George Williams, USEF Dressage Youth Coach and president of the USDF, reflects on the 2015 Reem Acra FEI World Cup Final in this column sponsored by Taylor Harris Insurance Services
Without a doubt, the Reem Acra FEI World Cup Final is one of the premier dressage competitions in the world. As such, it is one that most international riders aspire to compete in. With it being such a prestigious competition, it is exciting when it is held within the United States, and even more so when it is in Las Vegas. After all, everyone knows: Las Vegas knows how to put on a show.
Dressage fans from all over the country and from all walks of life converged on the Thomas Mack Arena, eager to not just support the American riders but to watch many of the best European dressage combinations. The energy was absolutely electrifying. You’re up close. You can hear the horses and see the riders’ expressions; you can see the details. To be able to attend such a competition, surrounded by thousands of dressage enthusiasts, was an incredible experience. It seemed like everyone was there – I ran into people I hadn’t seen in years.
The first time the World Cup was in Las Vegas, I remember it seemed a surprise that dressage attracted so many spectators. The truth is, dressage fans could be described as “die-hard” fans. However, combine the thrill of the freestyle and the city of Las Vegas, and it provides the perfect amount of entertainment even for those who are new to spectating in the grandstands.
Over the years, I have witnessed the excitement surrounding dressage grow. The World Cup is an excellent opportunity for the U.S. to see the top international competitors in person. It has certainly been exciting to watch Laura Graves’ rise to the top. Last summer, she took Europe by storm at the World Equestrian Games, catching everybody off guard – except those of us who knew her from the handful of centerlines she and Verdades had gone down. As a newcomer to the world of high performance, Laura met our expectations, exceeded our expectations, and only continues to get better. In Las Vegas, it was the first chance the rest of the U.S. could see her go head to head with seasoned “big guns,” the likes of Edward Gal and Isabell Werth.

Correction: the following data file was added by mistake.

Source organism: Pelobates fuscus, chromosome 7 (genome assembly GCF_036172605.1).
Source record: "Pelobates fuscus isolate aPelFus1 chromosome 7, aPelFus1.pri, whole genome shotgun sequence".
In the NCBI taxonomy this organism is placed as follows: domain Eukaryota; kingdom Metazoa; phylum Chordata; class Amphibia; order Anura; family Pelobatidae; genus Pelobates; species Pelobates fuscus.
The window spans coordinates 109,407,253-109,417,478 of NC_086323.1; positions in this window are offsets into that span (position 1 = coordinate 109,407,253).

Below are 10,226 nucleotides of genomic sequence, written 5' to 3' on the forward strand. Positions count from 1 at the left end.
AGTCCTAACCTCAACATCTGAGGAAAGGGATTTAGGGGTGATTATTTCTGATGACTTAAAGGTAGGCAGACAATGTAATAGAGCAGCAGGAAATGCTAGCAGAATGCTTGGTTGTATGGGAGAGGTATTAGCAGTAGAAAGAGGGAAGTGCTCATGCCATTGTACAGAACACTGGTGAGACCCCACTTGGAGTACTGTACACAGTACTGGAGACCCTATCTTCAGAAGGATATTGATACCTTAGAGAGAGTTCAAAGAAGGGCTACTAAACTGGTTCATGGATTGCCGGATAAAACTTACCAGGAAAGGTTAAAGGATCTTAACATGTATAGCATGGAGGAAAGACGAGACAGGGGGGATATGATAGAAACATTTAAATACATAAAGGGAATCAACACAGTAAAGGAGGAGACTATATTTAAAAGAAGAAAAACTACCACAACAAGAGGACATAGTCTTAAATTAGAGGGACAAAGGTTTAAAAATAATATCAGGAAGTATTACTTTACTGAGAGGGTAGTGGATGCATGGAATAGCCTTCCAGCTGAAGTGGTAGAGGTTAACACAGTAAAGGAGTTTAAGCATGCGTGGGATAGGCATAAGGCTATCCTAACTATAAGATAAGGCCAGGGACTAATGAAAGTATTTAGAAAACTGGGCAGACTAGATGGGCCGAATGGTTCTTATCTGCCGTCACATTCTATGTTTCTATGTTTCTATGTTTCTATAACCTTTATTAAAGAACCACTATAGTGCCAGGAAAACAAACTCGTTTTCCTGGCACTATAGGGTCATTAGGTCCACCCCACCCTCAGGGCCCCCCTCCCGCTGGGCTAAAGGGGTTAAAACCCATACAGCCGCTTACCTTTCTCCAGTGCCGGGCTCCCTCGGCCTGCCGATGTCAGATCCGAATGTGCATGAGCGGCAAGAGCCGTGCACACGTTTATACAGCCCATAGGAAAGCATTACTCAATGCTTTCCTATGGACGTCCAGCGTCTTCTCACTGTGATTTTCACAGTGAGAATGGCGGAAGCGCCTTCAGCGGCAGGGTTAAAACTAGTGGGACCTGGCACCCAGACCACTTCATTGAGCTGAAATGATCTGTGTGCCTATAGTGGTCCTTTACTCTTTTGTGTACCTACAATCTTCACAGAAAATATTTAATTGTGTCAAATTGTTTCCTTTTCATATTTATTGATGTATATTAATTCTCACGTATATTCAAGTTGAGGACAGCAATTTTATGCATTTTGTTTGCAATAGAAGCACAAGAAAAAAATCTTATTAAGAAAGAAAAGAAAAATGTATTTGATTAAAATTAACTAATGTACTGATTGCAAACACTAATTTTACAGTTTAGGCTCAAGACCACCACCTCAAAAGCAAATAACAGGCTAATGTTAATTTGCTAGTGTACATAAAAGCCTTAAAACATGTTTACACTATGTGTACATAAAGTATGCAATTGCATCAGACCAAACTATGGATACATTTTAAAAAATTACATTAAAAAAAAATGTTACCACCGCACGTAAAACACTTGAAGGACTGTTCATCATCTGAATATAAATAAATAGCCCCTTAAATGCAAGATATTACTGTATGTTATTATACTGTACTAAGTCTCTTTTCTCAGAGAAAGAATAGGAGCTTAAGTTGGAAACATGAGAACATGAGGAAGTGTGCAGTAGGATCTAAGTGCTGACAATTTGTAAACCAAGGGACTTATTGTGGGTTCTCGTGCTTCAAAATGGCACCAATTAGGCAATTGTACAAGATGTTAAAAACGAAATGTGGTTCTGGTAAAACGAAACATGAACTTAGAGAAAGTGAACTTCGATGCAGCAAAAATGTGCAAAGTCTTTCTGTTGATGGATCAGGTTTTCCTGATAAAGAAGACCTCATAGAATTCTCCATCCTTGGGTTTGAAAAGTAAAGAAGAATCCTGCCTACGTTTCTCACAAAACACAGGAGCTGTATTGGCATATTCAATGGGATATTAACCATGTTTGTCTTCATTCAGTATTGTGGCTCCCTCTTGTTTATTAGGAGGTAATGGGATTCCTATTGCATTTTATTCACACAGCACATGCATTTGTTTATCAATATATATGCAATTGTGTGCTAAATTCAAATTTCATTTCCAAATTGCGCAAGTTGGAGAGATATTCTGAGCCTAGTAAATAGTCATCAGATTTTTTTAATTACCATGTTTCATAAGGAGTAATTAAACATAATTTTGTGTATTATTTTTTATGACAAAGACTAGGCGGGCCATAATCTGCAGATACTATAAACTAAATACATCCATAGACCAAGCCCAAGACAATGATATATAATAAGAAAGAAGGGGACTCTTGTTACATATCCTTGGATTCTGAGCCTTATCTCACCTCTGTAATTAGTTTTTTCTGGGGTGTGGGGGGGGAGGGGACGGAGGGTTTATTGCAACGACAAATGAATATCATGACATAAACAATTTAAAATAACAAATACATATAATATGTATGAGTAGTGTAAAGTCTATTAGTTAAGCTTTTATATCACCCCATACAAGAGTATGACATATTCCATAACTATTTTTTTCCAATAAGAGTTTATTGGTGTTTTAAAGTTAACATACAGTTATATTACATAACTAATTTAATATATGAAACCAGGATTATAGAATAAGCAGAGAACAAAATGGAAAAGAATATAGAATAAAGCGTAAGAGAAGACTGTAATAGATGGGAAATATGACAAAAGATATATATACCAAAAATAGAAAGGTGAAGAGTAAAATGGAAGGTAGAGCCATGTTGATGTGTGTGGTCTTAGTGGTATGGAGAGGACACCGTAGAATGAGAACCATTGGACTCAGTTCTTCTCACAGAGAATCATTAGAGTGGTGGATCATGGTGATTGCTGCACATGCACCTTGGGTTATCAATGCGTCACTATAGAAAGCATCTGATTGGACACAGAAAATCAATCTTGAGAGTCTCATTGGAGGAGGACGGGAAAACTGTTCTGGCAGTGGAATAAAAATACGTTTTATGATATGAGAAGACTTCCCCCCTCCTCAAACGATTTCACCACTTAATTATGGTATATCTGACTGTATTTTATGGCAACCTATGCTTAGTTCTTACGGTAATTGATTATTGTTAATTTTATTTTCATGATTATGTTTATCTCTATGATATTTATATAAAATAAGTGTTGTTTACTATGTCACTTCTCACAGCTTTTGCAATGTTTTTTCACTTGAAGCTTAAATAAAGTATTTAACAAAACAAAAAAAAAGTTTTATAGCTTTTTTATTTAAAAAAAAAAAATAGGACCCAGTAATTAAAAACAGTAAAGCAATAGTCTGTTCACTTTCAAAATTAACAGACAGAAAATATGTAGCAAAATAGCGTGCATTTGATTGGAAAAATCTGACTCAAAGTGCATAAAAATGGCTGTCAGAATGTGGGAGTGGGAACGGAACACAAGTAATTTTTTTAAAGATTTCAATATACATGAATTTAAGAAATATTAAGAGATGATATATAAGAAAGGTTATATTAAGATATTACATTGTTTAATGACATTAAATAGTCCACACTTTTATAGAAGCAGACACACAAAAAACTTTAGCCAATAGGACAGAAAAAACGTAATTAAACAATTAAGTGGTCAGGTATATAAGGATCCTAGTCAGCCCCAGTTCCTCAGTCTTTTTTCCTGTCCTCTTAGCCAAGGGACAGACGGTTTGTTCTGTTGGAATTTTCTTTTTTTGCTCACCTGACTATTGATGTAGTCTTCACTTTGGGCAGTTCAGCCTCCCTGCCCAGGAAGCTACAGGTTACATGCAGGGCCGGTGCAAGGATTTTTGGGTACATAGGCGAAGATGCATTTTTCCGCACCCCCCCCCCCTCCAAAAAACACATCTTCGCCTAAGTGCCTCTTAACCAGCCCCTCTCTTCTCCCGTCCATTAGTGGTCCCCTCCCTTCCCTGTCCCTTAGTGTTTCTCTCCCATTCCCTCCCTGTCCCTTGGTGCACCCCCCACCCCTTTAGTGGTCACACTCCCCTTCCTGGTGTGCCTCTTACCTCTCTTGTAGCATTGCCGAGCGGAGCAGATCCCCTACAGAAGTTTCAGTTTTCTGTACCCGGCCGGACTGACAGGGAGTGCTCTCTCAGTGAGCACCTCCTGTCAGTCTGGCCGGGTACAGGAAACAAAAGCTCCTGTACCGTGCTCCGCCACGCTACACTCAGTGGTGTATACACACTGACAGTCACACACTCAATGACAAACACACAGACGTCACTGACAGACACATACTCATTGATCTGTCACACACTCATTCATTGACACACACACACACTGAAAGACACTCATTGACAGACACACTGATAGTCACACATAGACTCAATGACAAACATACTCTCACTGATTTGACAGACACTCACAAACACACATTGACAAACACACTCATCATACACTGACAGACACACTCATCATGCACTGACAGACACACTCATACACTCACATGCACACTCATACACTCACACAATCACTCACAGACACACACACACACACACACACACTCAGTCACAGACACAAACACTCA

And then there’s Charlotte Dujardin. What she has done in creating a renewed interest for the sport is amazing. She continues to build on a legacy started by Reiner Klimke which he left to Isabell Werth, Anky van Grunsven and Edward Gal. Klimke, was in his time, a cult hero. Charlotte and Valegro form a modern day, larger-than-life combination. Heroes in the making, they are a team. When you see her ride, it’s spectacular. I think she had only one missed step in the freestyle. The overall picture was stunning and they earned the second-highest score in the history of the sport. Her ride was a combination of power, grace, elegance and correctness. It goes to show you that the connection between the horse and rider is crucial to getting those high scores.
As the USEF National Youth Coach for dressage, seeing the quality of athletes such as Charlotte and Valegro inspires me to forge that level of dedication in our younger dressage riders. If you look at the top riders, and Charlotte is a good example, they started very young and frequently on ponies. That allows these younger senior athletes to be as good as they are and as experienced as they are, at the age that they are.
We need to encourage our riders to start sooner. One of our first jobs is to improve the quality of dressage education and the riders’ access to education. If we don’t, we will always be playing catch-up with the European riders. With this in mind, there has been a joint effort to create different clinics for riders of all levels that will improve education and increase interest in the sport. Expanding the number of youths riding dressage will give us a broader base. The broader the base, the better chance we have of getting more and more talent.
I’m confident the future is bright for our sport. With over 10,000 dressage spectators at the World Cup, the proof is in the numbers. What can I say? The American dressage community is so committed and so supportive, I can say that I am proud to play a part in it.